But let us not forget that Western Riverside is intended to be built in three phases, and that visitors come to Bath to enjoy and photograph the architecture. So in the pictures that follow, we take our imaginary tourist round the Bath Skyline Walk (or perhaps have the open-topped tourist bus stops at convenient viewpoints).
We based the picture below on the view from North Road where the sight line looks along the Western Riverside site. The underlying photograph was taken on a sunny day. Crest Nicholson's equivalent picture was taken on a misty overcast day, from a lower viewpoint and with a different focal length lens, all of which make the new buildings appear less prominent that they would be in better weather, so we have retained our original picture.
The picture above was the Skyline Walk view of North Road. However, the tour buses have another view of North Road, where there is a lovely view of Bath Abbey. Look below and see what will greet the tourists when they try to take that photograph after Western Riverside Phase 3 is complete. Not what they will expect of a World Heritage Site, is it!
Crest Nicholson did provide what they claimed was an equivalent picture, but it was not taken from the same place! Examine our picture above and note how the flagpole on Bath Abbey coincides with the hilltop on the skyline. On the right, I have taken (and magnified) the section from the Crest Nicholson picture that shows Abbey flagpole and hilltop, but notice how the hilltop is significantly to the right of the flagpole.
That photograph was taken a considerable way south of the viewpoint from which our picture was taken and thus higher up the hill, which of course changes the relative position of the Western Riverside development with respect to the Abbey, and the apparent height.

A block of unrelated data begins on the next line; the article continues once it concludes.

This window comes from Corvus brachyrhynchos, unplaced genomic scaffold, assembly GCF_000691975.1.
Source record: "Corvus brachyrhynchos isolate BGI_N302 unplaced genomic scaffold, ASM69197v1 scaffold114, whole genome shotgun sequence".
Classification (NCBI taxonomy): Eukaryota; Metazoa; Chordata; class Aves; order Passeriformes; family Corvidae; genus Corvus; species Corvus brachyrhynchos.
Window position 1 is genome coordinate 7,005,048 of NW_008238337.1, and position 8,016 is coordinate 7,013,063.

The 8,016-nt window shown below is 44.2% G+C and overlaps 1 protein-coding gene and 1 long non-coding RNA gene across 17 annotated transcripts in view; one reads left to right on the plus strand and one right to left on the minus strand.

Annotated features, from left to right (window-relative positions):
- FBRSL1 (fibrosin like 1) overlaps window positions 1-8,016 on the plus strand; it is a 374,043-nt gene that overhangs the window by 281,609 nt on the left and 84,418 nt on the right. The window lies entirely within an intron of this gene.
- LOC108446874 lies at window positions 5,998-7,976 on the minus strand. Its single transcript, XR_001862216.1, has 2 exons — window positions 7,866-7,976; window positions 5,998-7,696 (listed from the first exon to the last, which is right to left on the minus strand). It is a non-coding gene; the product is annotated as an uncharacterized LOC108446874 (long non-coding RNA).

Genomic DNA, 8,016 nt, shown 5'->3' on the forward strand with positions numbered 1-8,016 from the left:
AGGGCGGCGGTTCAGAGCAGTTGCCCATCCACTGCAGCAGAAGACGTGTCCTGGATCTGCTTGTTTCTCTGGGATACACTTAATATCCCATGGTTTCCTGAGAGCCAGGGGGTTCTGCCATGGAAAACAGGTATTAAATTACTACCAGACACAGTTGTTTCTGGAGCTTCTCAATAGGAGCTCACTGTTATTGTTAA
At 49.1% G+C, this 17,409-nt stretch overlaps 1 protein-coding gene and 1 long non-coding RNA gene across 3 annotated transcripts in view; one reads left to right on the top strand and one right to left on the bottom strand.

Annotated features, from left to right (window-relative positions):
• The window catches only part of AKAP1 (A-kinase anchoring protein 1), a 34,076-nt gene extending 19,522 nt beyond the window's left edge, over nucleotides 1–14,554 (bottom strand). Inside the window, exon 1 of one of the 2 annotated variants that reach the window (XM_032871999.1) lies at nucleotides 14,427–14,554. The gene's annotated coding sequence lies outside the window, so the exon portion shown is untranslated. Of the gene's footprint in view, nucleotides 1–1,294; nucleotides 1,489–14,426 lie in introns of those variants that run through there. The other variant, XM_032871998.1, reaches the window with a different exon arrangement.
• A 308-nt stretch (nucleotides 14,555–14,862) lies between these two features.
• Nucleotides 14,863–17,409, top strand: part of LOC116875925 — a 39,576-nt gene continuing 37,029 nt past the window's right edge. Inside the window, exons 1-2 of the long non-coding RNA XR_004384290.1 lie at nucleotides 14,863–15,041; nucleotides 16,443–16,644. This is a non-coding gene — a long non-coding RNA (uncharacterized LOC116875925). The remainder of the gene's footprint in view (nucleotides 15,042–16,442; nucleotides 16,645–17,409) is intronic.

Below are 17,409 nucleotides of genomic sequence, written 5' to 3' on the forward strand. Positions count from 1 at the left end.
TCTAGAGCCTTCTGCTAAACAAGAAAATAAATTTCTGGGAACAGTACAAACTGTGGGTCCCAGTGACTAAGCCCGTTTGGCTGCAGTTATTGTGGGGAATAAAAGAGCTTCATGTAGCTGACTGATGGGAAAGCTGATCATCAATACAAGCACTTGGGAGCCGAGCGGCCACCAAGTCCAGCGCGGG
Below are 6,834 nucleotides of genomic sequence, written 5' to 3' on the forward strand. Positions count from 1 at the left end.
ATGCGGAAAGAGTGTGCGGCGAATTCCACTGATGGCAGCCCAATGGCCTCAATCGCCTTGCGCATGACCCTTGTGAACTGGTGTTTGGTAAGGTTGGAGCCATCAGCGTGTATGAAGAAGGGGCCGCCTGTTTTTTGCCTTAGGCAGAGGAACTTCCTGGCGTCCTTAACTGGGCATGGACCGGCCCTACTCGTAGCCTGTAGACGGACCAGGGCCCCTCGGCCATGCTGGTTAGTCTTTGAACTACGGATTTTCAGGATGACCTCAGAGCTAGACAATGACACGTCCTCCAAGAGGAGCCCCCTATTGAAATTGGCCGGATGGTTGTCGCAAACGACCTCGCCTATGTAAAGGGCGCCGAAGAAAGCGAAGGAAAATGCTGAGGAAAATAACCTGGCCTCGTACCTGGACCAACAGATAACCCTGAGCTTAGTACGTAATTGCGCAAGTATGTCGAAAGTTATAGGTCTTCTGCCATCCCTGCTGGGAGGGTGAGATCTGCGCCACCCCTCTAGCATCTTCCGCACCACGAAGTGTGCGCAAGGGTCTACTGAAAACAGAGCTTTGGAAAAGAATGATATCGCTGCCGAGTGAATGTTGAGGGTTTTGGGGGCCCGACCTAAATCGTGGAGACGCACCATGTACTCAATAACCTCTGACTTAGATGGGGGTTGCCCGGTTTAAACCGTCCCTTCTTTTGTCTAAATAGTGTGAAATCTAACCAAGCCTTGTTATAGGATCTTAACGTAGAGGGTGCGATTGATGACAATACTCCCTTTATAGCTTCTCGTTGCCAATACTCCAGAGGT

Now imagine construction starting on Phase II (below). With just the shell and scaffolding, there is not much detail yet, but the view below from the Skyline Walk at Rush Hill is not pretty.
Step forward in time and Phase II is complete. So back to the Skyline Walk and below is the view from Englishcombe Lane. Notice how the heritage locations are insignificant compared with the Western Riverside.
But unfortunately, not all of the Skyline Walk is so far away. From the Bath Golf Club it dwarfs the views of Bath in the foreground.
Now look at the view from Widcombe Hill (below), when Crest Nicholson have left Bath with its complete scheme to mar the views for years to come. Again Crest Nicholson provided us with an "equivalent" taken on a murky day and from a different viewpoint, so that the impact of the Western Riverside is reduced. Their picture was taken from further to the right and lower down the hill, and with a narrower angle lens.
Now picture yourself in a bus or coach travelling down Wells Road. Below is the view you would get at the Upper Oldfield Park junction.
Remember how the Crest Nicholson publicity leaflets promoted the Western Riverside as being specially designed to "complement Bath's Georgian architectural landmarks"? Yet look at these pictures, of locations within Murcia in Spain (the left one is Plaza Cordinal Belluga, the right one is Plaza de Santo Domingo). Doesn't the style look familiar? Specially designed for Bath looks a bit suspect! Now look at an example in England.
There is now an on-line petition on the Downing Street website asking the Prime Minister to halt the development in its current form. If you don't like what you see above, please add your signature (but do so only once!).